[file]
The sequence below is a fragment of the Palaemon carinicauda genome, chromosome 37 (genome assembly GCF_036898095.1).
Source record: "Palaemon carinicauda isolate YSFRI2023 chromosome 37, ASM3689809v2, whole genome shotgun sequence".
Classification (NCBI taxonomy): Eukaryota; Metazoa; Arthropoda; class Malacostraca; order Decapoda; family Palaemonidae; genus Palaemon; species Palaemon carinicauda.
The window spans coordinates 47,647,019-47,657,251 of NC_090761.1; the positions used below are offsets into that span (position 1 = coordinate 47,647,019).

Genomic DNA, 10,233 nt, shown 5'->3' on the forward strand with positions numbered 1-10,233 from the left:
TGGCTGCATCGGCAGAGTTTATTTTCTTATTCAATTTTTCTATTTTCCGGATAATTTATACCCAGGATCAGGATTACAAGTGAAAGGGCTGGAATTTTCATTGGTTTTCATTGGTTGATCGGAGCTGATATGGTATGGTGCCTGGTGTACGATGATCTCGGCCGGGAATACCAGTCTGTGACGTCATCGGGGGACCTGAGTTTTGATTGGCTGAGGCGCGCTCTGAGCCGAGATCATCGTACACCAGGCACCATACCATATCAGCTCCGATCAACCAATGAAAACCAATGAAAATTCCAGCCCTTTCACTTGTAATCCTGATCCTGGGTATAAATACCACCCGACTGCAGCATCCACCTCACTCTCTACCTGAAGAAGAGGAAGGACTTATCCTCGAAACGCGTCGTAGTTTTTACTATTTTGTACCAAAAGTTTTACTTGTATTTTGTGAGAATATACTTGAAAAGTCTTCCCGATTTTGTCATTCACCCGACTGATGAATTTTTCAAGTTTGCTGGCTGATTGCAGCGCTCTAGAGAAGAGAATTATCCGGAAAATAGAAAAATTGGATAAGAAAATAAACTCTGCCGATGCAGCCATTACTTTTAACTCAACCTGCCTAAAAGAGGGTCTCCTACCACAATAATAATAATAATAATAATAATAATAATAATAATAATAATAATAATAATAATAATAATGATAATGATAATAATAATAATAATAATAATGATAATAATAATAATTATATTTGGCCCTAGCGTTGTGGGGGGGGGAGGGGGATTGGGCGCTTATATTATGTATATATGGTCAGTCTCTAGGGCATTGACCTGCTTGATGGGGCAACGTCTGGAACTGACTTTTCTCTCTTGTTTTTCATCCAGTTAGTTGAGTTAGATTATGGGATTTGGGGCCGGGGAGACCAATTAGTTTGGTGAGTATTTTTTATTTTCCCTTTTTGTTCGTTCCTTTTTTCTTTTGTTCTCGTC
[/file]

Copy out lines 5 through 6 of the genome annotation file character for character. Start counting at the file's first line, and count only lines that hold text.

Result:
Genomic DNA, 10,233 nt, shown 5'->3' on the forward strand with positions numbered 1-10,233 from the left:
TGGCTGCATCGGCAGAGTTTATTTTCTTATTCAATTTTTCTATTTTCCGGATAATTTATACCCAGGATCAGGATTACAAGTGAAAGGGCTGGAATTTTCATTGGTTTTCATTGGTTGATCGGAGCTGATATGGTATGGTGCCTGGTGTACGATGATCTCGGCCGGGAATACCAGTCTGTGACGTCATCGGGGGACCTGAGTTTTGATTGGCTGAGGCGCGCTCTGAGCCGAGATCATCGTACACCAGGCACCATACCATATCAGCTCCGATCAACCAATGAAAACCAATGAAAATTCCAGCCCTTTCACTTGTAATCCTGATCCTGGGTATAAATACCACCCGACTGCAGCATCCACCTCACTCTCTACCTGAAGAAGAGGAAGGACTTATCCTCGAAACGCGTCGTAGTTTTTACTATTTTGTACCAAAAGTTTTACTTGTATTTTGTGAGAATATACTTGAAAAGTCTTCCCGATTTTGTCATTCACCCGACTGATGAATTTTTCAAGTTTGCTGGCTGATTGCAGCGCTCTAGAGAAGAGAATTATCCGGAAAATAGAAAAATTGGATAAGAAAATAAACTCTGCCGATGCAGCCATTACTTTTAACTCAACCTGCCTAAAAGAGGGTCTCCTACCACAATAATAATAATAATAATAATAATAATAATAATAATAATAATAATAATAATAATAATAATGATAATGATAATAATAATAATAATAATAATGATAATAATAATAATTATATTTGGCCCTAGCGTTGTGGGGGGGGGAGGGGGATTGGGCGCTTATATTATGTATATATGGTCAGTCTCTAGGGCATTGACCTGCTTGATGGGGCAACGTCTGGAACTGACTTTTCTCTCTTGTTTTTCATCCAGTTAGTTGAGTTAGATTATGGGATTTGGGGCCGGGGAGACCAATTAGTTTGGTGAGTATTTTTTATTTTCCCTTTTTGTTCGTTCCTTTTTTCTTTTGTTCTCGTC